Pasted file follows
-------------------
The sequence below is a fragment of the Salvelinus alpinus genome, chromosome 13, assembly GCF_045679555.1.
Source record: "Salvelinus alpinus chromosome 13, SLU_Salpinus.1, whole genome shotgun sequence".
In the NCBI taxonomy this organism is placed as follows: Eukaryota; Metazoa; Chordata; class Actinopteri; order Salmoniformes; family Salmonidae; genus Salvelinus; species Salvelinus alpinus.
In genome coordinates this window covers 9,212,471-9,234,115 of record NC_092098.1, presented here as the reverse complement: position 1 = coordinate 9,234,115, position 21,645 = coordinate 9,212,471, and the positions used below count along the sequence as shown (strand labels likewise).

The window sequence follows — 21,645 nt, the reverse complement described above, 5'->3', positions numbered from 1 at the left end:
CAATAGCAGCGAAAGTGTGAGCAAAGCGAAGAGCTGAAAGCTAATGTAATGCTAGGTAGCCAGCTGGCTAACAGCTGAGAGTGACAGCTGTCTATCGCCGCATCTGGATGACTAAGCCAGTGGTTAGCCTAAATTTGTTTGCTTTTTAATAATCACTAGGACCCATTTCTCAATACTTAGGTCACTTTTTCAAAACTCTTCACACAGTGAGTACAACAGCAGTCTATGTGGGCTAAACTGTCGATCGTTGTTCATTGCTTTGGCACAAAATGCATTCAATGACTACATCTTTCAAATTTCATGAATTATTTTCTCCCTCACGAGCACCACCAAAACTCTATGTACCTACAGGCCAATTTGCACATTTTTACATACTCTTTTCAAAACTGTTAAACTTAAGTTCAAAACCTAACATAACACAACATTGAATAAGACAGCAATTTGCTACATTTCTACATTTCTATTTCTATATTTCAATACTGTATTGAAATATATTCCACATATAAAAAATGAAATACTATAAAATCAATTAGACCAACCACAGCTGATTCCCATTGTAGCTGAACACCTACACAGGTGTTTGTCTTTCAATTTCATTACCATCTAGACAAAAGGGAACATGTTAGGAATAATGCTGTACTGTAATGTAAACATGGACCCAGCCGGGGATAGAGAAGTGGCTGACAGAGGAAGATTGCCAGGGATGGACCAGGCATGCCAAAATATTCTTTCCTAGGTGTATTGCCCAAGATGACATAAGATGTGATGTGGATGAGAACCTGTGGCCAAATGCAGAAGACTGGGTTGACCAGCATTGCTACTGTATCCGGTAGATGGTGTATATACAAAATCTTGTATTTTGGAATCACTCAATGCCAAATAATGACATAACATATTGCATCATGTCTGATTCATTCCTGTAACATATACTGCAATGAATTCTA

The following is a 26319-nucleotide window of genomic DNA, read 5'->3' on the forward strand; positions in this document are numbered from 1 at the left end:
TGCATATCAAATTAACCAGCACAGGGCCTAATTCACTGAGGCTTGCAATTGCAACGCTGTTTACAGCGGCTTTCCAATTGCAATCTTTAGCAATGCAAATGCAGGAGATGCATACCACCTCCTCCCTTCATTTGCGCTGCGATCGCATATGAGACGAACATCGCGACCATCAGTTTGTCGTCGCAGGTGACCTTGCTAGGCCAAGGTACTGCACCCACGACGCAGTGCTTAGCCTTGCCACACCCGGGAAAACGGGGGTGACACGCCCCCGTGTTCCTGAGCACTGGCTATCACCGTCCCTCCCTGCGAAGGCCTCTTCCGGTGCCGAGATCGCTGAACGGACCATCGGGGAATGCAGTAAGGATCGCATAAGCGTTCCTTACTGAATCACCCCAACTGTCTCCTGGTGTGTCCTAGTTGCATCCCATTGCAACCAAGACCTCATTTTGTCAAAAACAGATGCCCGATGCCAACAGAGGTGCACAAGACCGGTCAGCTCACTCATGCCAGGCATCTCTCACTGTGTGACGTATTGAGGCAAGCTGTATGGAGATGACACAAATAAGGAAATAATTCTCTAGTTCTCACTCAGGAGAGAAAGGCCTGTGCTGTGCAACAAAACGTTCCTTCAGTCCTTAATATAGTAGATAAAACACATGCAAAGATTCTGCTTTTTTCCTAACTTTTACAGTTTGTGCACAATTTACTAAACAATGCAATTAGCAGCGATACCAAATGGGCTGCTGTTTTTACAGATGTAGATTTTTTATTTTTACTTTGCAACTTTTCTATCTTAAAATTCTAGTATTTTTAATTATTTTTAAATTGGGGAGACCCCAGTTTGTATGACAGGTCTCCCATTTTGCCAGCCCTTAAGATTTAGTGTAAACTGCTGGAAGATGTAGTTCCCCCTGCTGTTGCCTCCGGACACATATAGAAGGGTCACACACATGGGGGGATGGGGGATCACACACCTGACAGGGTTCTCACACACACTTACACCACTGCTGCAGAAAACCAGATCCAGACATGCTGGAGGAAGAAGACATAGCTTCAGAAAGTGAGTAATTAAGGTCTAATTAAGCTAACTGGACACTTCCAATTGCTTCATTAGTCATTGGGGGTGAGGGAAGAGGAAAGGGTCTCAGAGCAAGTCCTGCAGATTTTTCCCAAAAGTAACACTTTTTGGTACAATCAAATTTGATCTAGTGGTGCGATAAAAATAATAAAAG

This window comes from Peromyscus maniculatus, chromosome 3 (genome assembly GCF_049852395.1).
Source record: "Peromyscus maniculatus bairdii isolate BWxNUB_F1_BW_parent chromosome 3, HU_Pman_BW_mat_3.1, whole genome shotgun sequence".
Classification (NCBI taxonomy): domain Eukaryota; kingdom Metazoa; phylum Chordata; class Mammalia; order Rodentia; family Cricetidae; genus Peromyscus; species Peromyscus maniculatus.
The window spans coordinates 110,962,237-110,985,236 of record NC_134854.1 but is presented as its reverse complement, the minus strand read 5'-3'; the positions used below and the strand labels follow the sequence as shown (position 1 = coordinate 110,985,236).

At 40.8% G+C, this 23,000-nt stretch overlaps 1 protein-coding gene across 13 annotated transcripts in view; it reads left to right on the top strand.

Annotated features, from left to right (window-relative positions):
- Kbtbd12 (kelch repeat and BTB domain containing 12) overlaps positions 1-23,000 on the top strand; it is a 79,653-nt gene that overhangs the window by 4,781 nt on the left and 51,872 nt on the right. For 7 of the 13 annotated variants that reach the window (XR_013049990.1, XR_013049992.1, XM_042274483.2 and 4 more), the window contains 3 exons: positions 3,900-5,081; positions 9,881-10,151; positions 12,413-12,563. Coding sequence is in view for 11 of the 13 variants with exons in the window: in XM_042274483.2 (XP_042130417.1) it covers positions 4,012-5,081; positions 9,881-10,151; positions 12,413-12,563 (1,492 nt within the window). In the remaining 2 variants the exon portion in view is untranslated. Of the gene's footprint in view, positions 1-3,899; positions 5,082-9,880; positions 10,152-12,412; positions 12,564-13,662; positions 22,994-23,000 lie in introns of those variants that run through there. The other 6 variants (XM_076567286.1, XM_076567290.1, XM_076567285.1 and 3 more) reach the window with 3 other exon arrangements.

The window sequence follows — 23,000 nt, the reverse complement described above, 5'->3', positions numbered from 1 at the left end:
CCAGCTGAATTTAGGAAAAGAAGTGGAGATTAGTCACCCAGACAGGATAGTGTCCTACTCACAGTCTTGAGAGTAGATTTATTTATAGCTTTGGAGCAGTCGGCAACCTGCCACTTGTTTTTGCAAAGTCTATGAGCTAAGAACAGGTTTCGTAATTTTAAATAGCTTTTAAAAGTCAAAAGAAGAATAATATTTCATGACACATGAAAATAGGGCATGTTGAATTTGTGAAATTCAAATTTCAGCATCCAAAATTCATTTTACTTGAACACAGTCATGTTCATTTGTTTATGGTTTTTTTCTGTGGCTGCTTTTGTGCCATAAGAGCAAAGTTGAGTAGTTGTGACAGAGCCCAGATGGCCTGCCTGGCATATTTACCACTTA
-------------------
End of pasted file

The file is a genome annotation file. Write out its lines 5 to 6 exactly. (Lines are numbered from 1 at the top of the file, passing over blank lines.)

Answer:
The window sequence follows — 21,645 nt, the reverse complement described above, 5'->3', positions numbered from 1 at the left end:
CAATAGCAGCGAAAGTGTGAGCAAAGCGAAGAGCTGAAAGCTAATGTAATGCTAGGTAGCCAGCTGGCTAACAGCTGAGAGTGACAGCTGTCTATCGCCGCATCTGGATGACTAAGCCAGTGGTTAGCCTAAATTTGTTTGCTTTTTAATAATCACTAGGACCCATTTCTCAATACTTAGGTCACTTTTTCAAAACTCTTCACACAGTGAGTACAACAGCAGTCTATGTGGGCTAAACTGTCGATCGTTGTTCATTGCTTTGGCACAAAATGCATTCAATGACTACATCTTTCAAATTTCATGAATTATTTTCTCCCTCACGAGCACCACCAAAACTCTATGTACCTACAGGCCAATTTGCACATTTTTACATACTCTTTTCAAAACTGTTAAACTTAAGTTCAAAACCTAACATAACACAACATTGAATAAGACAGCAATTTGCTACATTTCTACATTTCTATTTCTATATTTCAATACTGTATTGAAATATATTCCACATATAAAAAATGAAATACTATAAAATCAATTAGACCAACCACAGCTGATTCCCATTGTAGCTGAACACCTACACAGGTGTTTGTCTTTCAATTTCATTACCATCTAGACAAAAGGGAACATGTTAGGAATAATGCTGTACTGTAATGTAAACATGGACCCAGCCGGGGATAGAGAAGTGGCTGACAGAGGAAGATTGCCAGGGATGGACCAGGCATGCCAAAATATTCTTTCCTAGGTGTATTGCCCAAGATGACATAAGATGTGATGTGGATGAGAACCTGTGGCCAAATGCAGAAGACTGGGTTGACCAGCATTGCTACTGTATCCGGTAGATGGTGTATATACAAAATCTTGTATTTTGGAATCACTCAATGCCAAATAATGACATAACATATTGCATCATGTCTGATTCATTCCTGTAACATATACTGCAATGAATTCTA